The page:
Sometimes I think I attract difficult horses. Standing out in my pasture right now I have not one, not two, but three really tough mounts. Although, when it comes down to it, I realize I’ve chosen this life for myself. I’ve had lots of easy horses, horses that I could have taken through the levels and raked in the ribbons with, horses that could have had me in a totally different place by now. But, I moved them on, I let others take over and enjoy their wonderful brains and their solid foundations. The ones I decided to hold on to are the tough ones, the ones who enjoy testing me with riddles that seem impossible to solve.
I’ve chosen this path because I truly enjoy the puzzle. For me, the reward lies in the process of figuring out what pieces fit where and seeing the bigger picture when everything finally comes together.
It sounds romanticized as a write this, like I’m seeing the world through the rose-colored glasses of my computer screen. In all reality, those difficult horses frustrate me on a daily basis and make me question everything I think I know about training. They make me think outside the box to try to solve the problems they throw at me day and in day out.
However, I’m never alone in trying to put together the puzzle. Along with amazing trainers, good friends and as much training knowledge as I can possibly Google, I am fortunate enough to have a well-respected equine veterinarian and surgeon as a barn owner. I pick his brain about the issues I’m facing with my horses and every once in a while, between the conversations about work, clients and how damn cold it is outside, he teaches me a thing or two.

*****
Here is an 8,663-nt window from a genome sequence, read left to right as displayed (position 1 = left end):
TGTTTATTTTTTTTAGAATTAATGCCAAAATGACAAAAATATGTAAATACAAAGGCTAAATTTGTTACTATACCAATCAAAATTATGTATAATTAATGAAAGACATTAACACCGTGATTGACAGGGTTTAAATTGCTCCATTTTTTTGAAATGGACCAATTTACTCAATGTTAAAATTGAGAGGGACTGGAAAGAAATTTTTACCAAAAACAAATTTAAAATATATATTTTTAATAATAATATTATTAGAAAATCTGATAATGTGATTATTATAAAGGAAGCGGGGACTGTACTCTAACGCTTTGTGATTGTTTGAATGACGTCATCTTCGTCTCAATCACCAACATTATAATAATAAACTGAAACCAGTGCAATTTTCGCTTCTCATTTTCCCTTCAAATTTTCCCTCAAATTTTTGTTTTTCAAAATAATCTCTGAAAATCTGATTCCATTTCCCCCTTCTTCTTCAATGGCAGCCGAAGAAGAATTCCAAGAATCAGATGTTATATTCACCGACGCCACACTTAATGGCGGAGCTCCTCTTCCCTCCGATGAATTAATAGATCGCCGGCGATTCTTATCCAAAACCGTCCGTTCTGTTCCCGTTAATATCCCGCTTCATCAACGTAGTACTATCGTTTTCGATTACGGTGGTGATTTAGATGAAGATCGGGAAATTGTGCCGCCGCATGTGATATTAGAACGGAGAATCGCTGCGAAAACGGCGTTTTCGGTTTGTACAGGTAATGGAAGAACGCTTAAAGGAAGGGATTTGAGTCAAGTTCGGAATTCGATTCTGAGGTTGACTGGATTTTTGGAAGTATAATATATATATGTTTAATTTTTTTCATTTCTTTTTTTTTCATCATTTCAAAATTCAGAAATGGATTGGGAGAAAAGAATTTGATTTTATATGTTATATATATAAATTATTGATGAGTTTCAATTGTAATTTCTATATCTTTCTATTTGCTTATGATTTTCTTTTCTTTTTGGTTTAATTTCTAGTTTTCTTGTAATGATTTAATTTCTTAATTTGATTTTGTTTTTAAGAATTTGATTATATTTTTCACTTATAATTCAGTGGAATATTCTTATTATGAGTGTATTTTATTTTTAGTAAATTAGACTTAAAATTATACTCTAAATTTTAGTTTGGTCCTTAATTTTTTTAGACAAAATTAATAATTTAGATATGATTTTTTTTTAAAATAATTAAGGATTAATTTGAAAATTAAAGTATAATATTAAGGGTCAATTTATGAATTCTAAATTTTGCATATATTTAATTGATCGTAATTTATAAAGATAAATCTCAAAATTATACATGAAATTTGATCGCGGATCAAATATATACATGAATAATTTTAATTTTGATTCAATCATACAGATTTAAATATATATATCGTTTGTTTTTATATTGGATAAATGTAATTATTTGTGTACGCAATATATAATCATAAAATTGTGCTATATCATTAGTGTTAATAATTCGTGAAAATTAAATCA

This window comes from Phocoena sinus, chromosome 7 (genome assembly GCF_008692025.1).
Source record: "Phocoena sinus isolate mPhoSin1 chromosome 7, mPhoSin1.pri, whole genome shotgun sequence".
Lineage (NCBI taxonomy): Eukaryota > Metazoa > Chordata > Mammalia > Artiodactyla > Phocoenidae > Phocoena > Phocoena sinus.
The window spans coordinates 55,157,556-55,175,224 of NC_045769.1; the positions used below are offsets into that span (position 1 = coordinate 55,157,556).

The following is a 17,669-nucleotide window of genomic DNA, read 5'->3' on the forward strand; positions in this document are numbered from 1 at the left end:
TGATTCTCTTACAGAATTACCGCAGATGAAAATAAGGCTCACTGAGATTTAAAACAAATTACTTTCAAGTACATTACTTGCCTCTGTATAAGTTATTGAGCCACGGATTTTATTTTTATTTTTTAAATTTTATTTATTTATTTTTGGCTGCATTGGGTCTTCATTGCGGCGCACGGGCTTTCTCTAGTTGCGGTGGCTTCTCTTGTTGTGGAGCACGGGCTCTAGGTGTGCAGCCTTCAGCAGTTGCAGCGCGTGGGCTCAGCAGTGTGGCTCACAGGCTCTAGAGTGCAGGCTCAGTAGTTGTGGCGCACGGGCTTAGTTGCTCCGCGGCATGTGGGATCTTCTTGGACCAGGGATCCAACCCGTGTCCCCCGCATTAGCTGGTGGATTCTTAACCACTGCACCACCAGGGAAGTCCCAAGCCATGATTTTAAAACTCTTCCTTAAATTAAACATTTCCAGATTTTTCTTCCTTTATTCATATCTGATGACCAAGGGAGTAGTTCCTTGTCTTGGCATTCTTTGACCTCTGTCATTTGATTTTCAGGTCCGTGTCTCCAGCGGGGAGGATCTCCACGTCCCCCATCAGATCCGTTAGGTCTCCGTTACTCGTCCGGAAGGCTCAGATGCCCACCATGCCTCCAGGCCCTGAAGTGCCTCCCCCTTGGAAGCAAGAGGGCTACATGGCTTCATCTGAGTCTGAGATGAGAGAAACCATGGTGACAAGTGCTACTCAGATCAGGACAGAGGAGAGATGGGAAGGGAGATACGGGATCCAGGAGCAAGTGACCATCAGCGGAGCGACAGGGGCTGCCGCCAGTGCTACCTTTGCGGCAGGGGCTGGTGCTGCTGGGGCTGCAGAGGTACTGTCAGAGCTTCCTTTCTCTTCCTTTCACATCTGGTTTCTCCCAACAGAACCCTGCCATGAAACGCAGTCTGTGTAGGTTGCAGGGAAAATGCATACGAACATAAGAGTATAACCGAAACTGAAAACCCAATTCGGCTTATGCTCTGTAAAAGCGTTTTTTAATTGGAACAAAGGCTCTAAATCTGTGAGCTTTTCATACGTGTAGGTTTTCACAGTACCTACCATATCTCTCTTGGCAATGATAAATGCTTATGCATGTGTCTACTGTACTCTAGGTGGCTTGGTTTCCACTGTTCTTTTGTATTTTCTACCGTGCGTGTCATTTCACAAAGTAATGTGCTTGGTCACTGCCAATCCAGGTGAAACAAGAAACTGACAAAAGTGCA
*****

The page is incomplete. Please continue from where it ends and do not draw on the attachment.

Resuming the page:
One day, as I complained about particularly frustrating horse, the issues I thought he had and the numerous different solutions I had come up with, he turned to me and said, “Lindsay, let me tell you something … Everyone wants to think they’re dealing with a zebra when, in fact, all you really have is a duck.”
I hung my head sheepishly because I knew he was reprimanding me in his own way for my crazy notions and fairy tale ideas.
He went on to explain that zebras are interesting and exciting, but they’re rare. Ducks, on the other hand, are boring and easy to overlook, but they’re common. He said that as a veterinarian for nearly 30 years, most of the issues horses have are ducks, and very few are ever actually zebras. That is to say, you should attempt to solve your problems using the most common solution before jumping to conclusions about a rare condition or treatment.
For example, when your horse is tossing his head under saddle, the duck tells you to check his teeth and possibly the fit of his tack. The zebra has you convinced that his TMJ is bothering him, he’s out in his poll and has kissing spine.
Once you’ve ruled out all the ducks, only then should you begin to think that maybe, just maybe, you have a zebra.